Sunday, October 17, 2010

Adolphe William Bouguereau 1825-1905

by
Armand Cabrera









Adolphe William Bouguereau was born in 1825 in La Rochelle. He was the son of a wine merchant. At sixteen his father allowed him to attend art school as long as his son paid his own expenses. Bouguereau took a job as a book keeper and also made labels for local grocers. After two years of study Bouguereau entered a local art competition and won first prize. With help from his Uncle who was a priest, Bouguereau was commissioned to paint portraits for wealthy landowners of the parish. Bouguereau painted 33 portraits in his first three months.


In 1846 with the money he had earned painting portraits Bouguereau entered Fran├žois-Edouard Picots atelier in Paris. Fellow students included Gustave Moreau and Alexandre Cabanel.

In 1847 Ecole Competitions Bouguereau garnered four medals on for perspective and three for figure work.

In 1848 Bouguereau joined the Monarchy to help contain the civil uprising that had broken out. That same year he won one of two Grand Prix awards.

In 1850 he receives the Prix De Rome which allows him to study in Italy for three years. In Italy Bouguereau refined his technique by copying master paintings and sketching the people and countryside.

On his return to France Bouguereau resumed entering exhibitions. The state purchased Triumph of the Martyr from him in 1855.

In 1856 Bouguereau received one of his most important commissions Napoleon III visiting The Flood Victims of Tarascon. For this commission he was paid 5000 gold francs. He was also married to Marie Nelly Monchablon later that year.

The next few years Bouguereau received commissions for public spaces painting murals in Churches and theaters. In 1866 Bouguereau began marketing his genre work exclusively through Adolphe Goupil.



In 1875 he took a teaching post at the Academie Julian and in 1881 became its director. He held this office until his death.



Bouguereau moved his family to a house he had built in a Paris neighborhood. Here he stayed and worked until the outbreak of the Franco Prussian War. He moved his family to Brittany for safety but he stayed through the siege of Paris and its surrender. The siege was followed by the Communard insurrection against the formal French Government and as many as twenty thousand died in the city.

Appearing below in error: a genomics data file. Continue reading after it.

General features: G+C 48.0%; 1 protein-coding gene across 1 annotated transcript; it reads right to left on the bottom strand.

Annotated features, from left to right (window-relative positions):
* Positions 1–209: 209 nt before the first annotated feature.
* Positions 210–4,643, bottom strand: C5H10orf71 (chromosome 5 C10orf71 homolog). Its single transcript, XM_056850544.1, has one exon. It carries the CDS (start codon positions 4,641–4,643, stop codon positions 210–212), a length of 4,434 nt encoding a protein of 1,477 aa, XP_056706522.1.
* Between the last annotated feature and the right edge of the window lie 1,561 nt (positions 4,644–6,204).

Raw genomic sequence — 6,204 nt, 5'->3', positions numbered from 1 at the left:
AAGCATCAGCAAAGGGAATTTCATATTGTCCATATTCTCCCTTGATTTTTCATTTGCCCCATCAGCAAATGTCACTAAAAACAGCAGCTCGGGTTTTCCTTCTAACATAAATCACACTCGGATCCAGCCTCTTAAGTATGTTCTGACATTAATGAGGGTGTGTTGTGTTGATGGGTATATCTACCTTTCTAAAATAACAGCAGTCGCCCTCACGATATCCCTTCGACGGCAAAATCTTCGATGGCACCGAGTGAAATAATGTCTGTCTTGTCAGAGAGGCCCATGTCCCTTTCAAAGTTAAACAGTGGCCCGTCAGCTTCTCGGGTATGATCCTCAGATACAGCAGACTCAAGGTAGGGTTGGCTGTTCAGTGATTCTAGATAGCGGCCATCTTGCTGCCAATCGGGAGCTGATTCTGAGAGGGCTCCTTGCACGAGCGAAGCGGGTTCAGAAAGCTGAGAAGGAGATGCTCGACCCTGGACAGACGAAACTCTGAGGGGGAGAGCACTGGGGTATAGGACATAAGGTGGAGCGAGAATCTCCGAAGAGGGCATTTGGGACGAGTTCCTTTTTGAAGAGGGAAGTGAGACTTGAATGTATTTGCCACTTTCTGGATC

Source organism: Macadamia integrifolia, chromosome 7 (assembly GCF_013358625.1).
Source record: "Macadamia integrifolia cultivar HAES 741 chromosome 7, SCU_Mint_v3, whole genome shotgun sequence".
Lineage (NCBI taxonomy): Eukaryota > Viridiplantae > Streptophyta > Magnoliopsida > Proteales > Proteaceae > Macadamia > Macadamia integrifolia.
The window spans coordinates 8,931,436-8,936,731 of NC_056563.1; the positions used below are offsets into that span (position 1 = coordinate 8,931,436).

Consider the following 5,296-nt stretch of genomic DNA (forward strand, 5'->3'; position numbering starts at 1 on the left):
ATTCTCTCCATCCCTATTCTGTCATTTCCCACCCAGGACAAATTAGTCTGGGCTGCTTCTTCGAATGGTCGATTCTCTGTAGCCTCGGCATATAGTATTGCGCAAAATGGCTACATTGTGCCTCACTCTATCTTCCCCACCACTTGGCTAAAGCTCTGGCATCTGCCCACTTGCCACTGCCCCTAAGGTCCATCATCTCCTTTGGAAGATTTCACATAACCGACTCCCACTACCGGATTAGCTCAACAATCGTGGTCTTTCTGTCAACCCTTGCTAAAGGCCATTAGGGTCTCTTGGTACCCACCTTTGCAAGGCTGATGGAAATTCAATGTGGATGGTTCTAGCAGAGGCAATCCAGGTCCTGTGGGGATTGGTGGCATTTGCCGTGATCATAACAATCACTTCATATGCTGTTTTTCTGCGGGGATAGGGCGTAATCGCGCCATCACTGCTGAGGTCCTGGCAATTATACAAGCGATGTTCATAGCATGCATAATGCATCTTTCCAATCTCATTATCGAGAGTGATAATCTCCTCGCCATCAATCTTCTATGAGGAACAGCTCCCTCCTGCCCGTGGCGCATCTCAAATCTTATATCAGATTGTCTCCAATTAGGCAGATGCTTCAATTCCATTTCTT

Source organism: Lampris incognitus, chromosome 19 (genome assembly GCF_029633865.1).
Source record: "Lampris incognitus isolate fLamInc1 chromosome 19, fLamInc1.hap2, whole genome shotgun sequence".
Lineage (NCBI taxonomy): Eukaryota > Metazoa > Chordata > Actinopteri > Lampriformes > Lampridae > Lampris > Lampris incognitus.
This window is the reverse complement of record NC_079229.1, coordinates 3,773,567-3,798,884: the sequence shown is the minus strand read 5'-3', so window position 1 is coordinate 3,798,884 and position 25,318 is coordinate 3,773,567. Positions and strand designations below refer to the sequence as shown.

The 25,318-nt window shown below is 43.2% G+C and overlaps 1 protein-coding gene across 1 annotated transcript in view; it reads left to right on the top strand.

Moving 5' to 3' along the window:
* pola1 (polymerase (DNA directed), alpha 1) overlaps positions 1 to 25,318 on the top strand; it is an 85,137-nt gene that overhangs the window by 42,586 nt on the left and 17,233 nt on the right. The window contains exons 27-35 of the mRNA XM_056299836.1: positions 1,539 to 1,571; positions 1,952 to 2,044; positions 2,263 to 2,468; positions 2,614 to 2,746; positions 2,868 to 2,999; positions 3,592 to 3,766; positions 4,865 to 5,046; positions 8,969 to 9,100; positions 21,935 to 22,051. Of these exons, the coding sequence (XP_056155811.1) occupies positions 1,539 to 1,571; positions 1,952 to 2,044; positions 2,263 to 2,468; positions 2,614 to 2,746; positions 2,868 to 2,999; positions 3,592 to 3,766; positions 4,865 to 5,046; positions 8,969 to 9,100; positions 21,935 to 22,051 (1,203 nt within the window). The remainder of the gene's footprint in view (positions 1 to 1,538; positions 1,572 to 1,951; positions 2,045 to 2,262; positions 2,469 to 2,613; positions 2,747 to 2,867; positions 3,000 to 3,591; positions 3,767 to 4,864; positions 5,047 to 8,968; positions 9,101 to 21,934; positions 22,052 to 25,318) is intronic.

Bouguereau suffered many personal tragedies in his life; four of his five children died and his wife died at the age of forty.

He began a relationship with one of his students Elizabeth Gardner but he did not marry her until after his mother’s death. His mother had objected to their relationship and so they postponed a formal marriage until 1896.
Bouguereau was extremely successful during his lifetime he was honored with many awards. He was also vilified by younger generations of artists that rejected his focus on a high degree of finish and skilled drawing. This did not stop him from working at subjects that others found shallow or overly sentamental.


There has been much made about the style of modern art as a response to war but I think one could make the case for Bouguereau and his art as an equally valid response. His art was a refuge from what must have been for him a sad, painful personal life, burying almost all of his children and then his wife at a relatively young age. During these times his religious faith sustained him and he worked. In this context his art makes sense and I can’t help but see it as a need to make the world a beautiful place in some small way after experiencing so much tragedy.

Adolphe William Bouguereau died august 19th 1905.


Bibliography

William Bouguereau 1825- 1905
Louise d'Argencourt Mark Steven Walker
Exhibition Catalog published in 1984

The Lure of Paris Nineteenth Century
American Painters and Their French Teachers
H. Barbara Weinberg
Abbeville Press1991

Some Call it Kitsch
Masterpieces of Bourgeois Realism
Aleska Celebonovic
Abrams 1974